“The pain you had endured in the past, made you the stronger person, you are in the present.” It’s a popular saying, and I am sure that all of us have heard this, and consciously or unconsciously believed in this. Most of the time, this analogy comes to us, in form of advices, where people with experience come up and say, that the pain they had endured in their lifetime, have made them a stronger person of today. Now to break down the equation of pain with strength, and see how problematic it is, we need to firstly look at a few examples, I shall put out.
A very close man in my life, went out of his home, to earn a living when he was just a boy of 22. He had his home’s comfort back in Kolkata, but he shifted to an entirely new city, new state. He started from the rags and now has reached the riches with his indomitable spirit and hard work. When I talk to him, he says that he is happy that nobody came to his rescue when he many a times, had trouble managing a square meal a day. He is happy that no one from his home, came to his rescue, when he survived in 48 degree centigrade, without even a fan and ate plain rice with just salt, for days, weeks and months together. But we all know, he isn’t happy with it.
He romanticises the pain he was put through, because that is the only way to forget and forgive and move on in life. Uptil now it’s fine, if one romanticises pain as a form of self mechanism to cope up with the betrayal and past traumas. But it is problematic, when one starts to think of it, as a norm. As the ONLY possible way, to make someone strong in life. This firstly trivialises one’s own past traumas, also trivialises anyone else’s trauma.
One needs to understand that an undue credit should not be given to any pain or trauma, which one had gone through, because a person becomes stronger due to his own inner strength, and the few people who might have been his support systems, but not the trauma or the pain in itself play a role in strengthening a man.
This deep rooted understanding of ‘no pain no gain’, is a construct of the society to legitimise instilling pain into someone’s life. Many academic institutions have played quintessential roles, in making people’s life a living hell by the same logic of, ”more the stricter rules and punishments, better the students’ life in the future”.
Last night, I engaged in a conversation with a girl, who proudly claims that she is a strong woman today, because her school was capable enough of traumatizing her, in her teenage, with their institutional misogyny, which made her answerable to them, among other things, for not wearing shorts underneath her skirts, which slut shamed her because she talked to boys in school fests and so on.
She fails to understand that this is her legitimisation of all the oppressions done on us, by people, institutions and society as a whole; which she chooses to romanticise.
“I understand that by engaging ourselves in tough situations, we make us habituated for the upcoming hurdles in life, but that is not the point on the first place”. Coming out of one’s comfort zone is not what we are concerned about, in this article.“One should definitely come out of one’s comfort zone, but that shall be one’s CHOICE. Anything otherwise is plain and simple harassment or injustice“.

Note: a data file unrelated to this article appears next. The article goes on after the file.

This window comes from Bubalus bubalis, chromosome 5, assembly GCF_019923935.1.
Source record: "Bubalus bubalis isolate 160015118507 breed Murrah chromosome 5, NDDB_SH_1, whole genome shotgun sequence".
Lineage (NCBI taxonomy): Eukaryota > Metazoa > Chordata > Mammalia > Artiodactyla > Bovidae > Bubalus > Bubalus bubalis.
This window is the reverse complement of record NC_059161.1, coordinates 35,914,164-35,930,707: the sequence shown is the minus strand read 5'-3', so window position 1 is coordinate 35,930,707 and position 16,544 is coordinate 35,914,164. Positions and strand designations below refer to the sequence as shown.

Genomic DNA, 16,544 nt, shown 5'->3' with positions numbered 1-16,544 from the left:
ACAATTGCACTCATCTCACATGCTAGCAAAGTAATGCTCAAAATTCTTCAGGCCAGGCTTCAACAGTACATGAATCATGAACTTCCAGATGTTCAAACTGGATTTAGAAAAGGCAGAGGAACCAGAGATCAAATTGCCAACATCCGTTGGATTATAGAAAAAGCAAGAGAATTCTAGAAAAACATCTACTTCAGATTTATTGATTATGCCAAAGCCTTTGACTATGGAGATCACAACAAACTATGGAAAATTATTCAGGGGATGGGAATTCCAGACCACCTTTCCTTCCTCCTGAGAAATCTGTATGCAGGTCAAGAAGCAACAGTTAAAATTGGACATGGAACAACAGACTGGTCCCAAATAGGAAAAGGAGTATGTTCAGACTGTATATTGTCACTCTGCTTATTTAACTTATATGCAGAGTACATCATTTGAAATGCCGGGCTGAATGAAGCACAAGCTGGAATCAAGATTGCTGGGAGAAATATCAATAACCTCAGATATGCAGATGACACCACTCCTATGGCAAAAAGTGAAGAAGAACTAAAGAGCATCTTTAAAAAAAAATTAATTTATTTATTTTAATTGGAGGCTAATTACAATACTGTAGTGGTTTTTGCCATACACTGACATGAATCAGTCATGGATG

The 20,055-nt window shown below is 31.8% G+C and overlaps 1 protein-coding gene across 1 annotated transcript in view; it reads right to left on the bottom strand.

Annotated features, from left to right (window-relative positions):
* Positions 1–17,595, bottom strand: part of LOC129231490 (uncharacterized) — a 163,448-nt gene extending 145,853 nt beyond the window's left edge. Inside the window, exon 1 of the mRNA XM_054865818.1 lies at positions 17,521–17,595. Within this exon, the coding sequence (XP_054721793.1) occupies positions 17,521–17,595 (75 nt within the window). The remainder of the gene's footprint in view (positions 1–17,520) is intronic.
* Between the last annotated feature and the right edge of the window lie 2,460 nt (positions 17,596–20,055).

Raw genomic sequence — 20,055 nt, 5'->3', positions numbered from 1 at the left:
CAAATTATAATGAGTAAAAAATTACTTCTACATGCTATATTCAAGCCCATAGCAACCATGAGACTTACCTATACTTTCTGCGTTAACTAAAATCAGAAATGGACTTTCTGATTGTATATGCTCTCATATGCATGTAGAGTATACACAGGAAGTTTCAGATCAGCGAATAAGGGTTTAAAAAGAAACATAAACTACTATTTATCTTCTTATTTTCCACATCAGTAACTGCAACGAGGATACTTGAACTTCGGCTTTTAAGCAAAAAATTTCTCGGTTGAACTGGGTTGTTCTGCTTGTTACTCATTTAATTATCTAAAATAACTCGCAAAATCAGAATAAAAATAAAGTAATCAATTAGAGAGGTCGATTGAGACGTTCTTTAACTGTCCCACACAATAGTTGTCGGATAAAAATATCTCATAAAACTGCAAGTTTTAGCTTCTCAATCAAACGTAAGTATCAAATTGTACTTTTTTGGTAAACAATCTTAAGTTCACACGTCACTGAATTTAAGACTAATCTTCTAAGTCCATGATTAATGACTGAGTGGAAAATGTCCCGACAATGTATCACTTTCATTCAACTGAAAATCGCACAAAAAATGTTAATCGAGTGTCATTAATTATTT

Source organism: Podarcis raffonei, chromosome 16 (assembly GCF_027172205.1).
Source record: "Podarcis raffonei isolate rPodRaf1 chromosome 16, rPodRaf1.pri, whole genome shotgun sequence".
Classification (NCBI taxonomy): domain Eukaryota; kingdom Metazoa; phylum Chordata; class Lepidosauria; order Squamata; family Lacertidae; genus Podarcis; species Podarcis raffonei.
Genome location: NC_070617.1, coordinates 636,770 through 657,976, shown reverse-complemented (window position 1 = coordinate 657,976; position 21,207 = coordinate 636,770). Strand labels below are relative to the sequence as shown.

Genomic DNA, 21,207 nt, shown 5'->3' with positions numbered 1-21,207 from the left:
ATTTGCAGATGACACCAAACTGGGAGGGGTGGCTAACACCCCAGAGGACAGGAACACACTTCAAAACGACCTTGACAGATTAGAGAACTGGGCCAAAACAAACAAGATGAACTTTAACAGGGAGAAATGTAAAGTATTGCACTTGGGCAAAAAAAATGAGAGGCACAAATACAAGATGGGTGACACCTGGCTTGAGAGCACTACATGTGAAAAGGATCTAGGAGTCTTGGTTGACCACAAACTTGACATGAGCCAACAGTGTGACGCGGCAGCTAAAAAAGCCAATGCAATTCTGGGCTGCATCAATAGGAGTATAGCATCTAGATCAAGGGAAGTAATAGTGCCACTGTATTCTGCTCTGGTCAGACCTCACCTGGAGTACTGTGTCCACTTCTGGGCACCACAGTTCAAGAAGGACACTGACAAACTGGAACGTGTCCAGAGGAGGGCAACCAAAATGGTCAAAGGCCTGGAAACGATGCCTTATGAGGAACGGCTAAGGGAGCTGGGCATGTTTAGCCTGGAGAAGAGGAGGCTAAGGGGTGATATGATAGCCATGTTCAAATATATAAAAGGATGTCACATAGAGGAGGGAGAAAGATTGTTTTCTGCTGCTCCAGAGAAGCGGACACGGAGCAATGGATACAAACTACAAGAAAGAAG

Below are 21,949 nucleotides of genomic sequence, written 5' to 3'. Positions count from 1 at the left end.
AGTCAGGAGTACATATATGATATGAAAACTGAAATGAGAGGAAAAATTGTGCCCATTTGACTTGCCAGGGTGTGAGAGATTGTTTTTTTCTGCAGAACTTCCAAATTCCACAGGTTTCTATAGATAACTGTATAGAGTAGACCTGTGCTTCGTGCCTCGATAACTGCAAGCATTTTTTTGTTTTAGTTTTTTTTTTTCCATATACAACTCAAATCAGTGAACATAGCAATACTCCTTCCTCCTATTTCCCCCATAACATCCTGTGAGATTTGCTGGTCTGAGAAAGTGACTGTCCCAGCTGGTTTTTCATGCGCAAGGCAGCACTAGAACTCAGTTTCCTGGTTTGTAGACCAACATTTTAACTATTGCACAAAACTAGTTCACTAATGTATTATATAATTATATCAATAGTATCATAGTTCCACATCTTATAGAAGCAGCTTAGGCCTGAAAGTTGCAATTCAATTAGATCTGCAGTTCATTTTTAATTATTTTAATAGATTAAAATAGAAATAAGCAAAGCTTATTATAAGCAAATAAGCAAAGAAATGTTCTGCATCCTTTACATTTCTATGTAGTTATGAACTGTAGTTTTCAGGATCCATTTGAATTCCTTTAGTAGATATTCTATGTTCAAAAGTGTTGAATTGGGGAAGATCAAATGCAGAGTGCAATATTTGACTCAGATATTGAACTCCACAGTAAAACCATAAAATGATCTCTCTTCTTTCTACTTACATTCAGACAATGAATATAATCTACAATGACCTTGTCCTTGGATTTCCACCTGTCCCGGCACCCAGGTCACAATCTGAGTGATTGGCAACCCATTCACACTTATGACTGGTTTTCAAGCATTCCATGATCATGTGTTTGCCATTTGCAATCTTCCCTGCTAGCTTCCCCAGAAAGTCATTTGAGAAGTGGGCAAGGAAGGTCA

Making people go into a strict regime of rules and regulations, are all schematic plans of the capitalist society to thrive. Why is it important to talk about? Because this deep rooted association of pain with strength, legitimises the wrong doings on us. It shouldn’t be like this.
You were bullied back in school days and so now in adulthood, you are a stronger person, is a freaking wrong and dangerous analogy. We should be aware that crimes like ragging, has the same underlying rationale of trying to make people stronger by harassing them. If you ask a bully, why he bullies and teases his friends, he shall answer, ” I was teaching him to be strong like a man, as he is a cry-baby”. It is not only the result of toxic masculinity in the society, but also the flawed association of pain and strength.
When we romanticise our pain and past trauma to pacify our minds, that ultimately it brought something good in ourselves. We are legitimising our wrong doers as well as their wrong doings. We should always remember that what we are today, is because of our own calibre, and not because someone somewhere, caused us trauma.
Lastly, it’s never okay to trivialise someone else’s pain, because you had supposedly a larger share of it, in your life time. I witnessed an elderly women saying a lady who was in a bitter state in her pregnancy then, that, ” Pregnancies were always more difficult in our times, I suffered alot more than what you are doing now”.
I recently came across another incident where an experienced person said, that he had endured tougher challenges in life, when someone was merely narrating her everyday struggles. This is another by-product of romanticising pain, an invisible fight about, ”who has suffered more in life and has still thrived, hence, is the stronger one”.
Another very common association of ‘pain with love’ leads to people stay in toxic relationships for decades, and sometimes, throughout their lives.
I had a friend who said, ”My boyfriend is really rude to me, he dominates me so much, and it’s painful, but I know he loves me because, one who can cause you pain, is the one, who loves you. “
These are all ramifications of romanticising pain . You cannot and should not legitimise someone’s toxic behaviour which causes you pain, by calling it love.
‘Pain and trauma’ are the never-ending elements in our lives. Therefore one needs to deal with them and move on, but in the process, one must make sure not to legitimise the wrong doings done upon others, as well as on own self.